and the white cat won’t leave me alone.

I hold a pair of smooth gray stones.

 

Greek writers praised Donatis of Evorea who died in the 4th century,

a Thursday, at dawn, as oarless as his Nan. 

Always, we remembered his weeping.

He wore an extra-large, cold-weather hat.

He was a sacrifice; every tree paid in pain.

 

Our children are full of our songs,

bottles of water, cans of beans.

They lead me on

while my keys clack down and my strings resound.  

The blessed lick their fingers clean, and sigh.

 

Back when I thought 

I could do anything

the light congealed,

too steep to climb.

Rain.

April Collage: Line three, 2013

Not feeling very creative, so I went to old April poems and took the third line from a bunch of them and this happened:

 

LINE THREE, 2013

Coated with wax and buried, 

I have the power to heal others.

 

I’ve only just learned to be

driven to and fro by words and noise.

 

Don’t come lugging that bag. 

My mind is a jumper of passion and power—

 

not bad for a woman my age.

My hair, my fingertips

 

are ready with yellow flowers,

clouds in their colors:  yellow, purple, blue, gray.

 

I found another wad of wax under my armrest.

I contain you.

FELL SWOOP

 

 

FELL SWOOP

 

Tired at last of myself, 

the way I’ve been for seventy years—

tight and worried, wanting my perfect way—

in a swoop—and was it fell?—I laughed. 

Laughed at the coiled clay vase that wanted 

to be a fish, laughed at the poems 

that wouldn’t be printed in little magazines 

and at my past earnestness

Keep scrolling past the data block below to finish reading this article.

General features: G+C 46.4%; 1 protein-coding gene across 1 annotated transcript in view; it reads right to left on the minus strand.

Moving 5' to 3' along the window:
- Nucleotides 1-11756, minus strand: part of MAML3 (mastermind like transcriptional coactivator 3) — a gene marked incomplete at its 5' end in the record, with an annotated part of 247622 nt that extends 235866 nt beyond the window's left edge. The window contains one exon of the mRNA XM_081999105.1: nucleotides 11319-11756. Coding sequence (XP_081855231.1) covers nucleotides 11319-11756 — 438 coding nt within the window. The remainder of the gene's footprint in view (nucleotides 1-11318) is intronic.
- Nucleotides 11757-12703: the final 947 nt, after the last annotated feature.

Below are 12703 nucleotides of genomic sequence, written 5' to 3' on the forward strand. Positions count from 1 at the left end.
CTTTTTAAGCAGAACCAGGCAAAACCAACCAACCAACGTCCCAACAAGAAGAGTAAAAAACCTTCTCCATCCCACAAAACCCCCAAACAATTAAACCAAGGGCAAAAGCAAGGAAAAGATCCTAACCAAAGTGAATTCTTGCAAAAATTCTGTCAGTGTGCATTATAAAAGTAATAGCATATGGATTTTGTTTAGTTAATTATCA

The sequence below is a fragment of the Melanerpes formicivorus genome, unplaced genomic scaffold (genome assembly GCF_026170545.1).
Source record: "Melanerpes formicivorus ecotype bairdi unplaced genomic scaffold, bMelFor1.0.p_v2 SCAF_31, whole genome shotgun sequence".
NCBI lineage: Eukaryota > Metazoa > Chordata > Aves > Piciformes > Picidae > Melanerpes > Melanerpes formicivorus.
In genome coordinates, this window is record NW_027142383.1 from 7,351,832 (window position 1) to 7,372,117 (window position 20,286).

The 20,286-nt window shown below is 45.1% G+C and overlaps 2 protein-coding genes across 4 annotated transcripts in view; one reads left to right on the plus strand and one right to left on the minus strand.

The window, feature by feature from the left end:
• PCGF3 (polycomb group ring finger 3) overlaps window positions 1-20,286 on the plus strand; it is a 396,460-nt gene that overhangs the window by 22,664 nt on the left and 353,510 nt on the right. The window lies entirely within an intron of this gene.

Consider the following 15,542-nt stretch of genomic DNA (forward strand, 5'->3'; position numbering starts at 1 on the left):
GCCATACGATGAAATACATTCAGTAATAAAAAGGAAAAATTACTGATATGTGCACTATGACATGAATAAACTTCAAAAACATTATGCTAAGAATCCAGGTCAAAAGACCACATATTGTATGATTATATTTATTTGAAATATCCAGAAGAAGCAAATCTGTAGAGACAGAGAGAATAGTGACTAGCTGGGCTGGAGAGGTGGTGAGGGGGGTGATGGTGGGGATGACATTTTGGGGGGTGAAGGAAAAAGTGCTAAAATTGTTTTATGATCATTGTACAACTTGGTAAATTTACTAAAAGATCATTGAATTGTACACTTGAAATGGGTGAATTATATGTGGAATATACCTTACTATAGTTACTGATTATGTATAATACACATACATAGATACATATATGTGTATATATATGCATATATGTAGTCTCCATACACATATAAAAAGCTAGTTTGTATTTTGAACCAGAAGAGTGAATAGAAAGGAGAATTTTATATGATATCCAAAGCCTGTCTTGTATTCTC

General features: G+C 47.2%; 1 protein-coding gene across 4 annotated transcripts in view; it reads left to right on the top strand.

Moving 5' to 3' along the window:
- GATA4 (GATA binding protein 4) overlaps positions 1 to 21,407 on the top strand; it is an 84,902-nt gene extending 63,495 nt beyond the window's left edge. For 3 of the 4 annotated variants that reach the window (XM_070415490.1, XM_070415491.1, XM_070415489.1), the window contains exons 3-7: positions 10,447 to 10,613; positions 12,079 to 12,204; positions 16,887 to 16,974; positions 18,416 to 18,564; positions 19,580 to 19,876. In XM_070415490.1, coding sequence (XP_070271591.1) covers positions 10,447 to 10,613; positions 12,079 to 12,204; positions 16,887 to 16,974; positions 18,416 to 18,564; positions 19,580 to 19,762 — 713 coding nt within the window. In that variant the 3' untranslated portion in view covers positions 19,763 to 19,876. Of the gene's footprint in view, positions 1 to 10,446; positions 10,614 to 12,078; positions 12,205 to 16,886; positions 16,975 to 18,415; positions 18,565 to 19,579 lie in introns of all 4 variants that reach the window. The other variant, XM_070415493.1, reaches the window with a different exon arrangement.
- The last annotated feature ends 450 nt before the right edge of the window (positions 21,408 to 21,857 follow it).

about the importance of that, laughed 

at my belief that those pants would

make me leggy like the model in the catalogue, 

that this diet or pill or “spiritual practice” 

would fix my — everything. 

And last night I split a bottle of Switchback

with Jean and we laughed at our husbands’ old jokes 

during what would once have been 

a nervous attempt at “dinner party” 

and we made spontaneous 

ice cream sandwiches for dessert 

from crispy brownies and ice cream 

straight from the carton, and I’m still laughing.

LOCATIONS

LOCATIONS

“. . around the edges of oddness”

        ~A Bluebird Fairy by Emily Anderson

 

You won’t find it 

in halls of ivy, or

in the chambers of kings.

It isn’t between the covers 

of carefully curated 

volumes available only

to members with reservations.

Never in anything 

organized 

by color or size.

Never in anything glossed

or listed or rewarded. 

    But look!

It’s teetering on a tooth

from a reconstructed

conodont. Spinning

on the rim of a sixpence

balanced on a pole

balanced on the rubber

nose of a clown

riding a unicycle on 

a tightrope stretched

between a stormcloud

and the beak of a raven.

It’s lurking in the garden dirt

under the left thumbnail

of the weaver’s second

daughter. If you want it,

you might start there.

GARDEN PARTY

Garden Party

in honor of ol’ Walt Kelly

We are dancing on a dingbat 

in the fury of a gale

while a wiley alligator 

winds a kitestring on his tail,

and we do not have to worry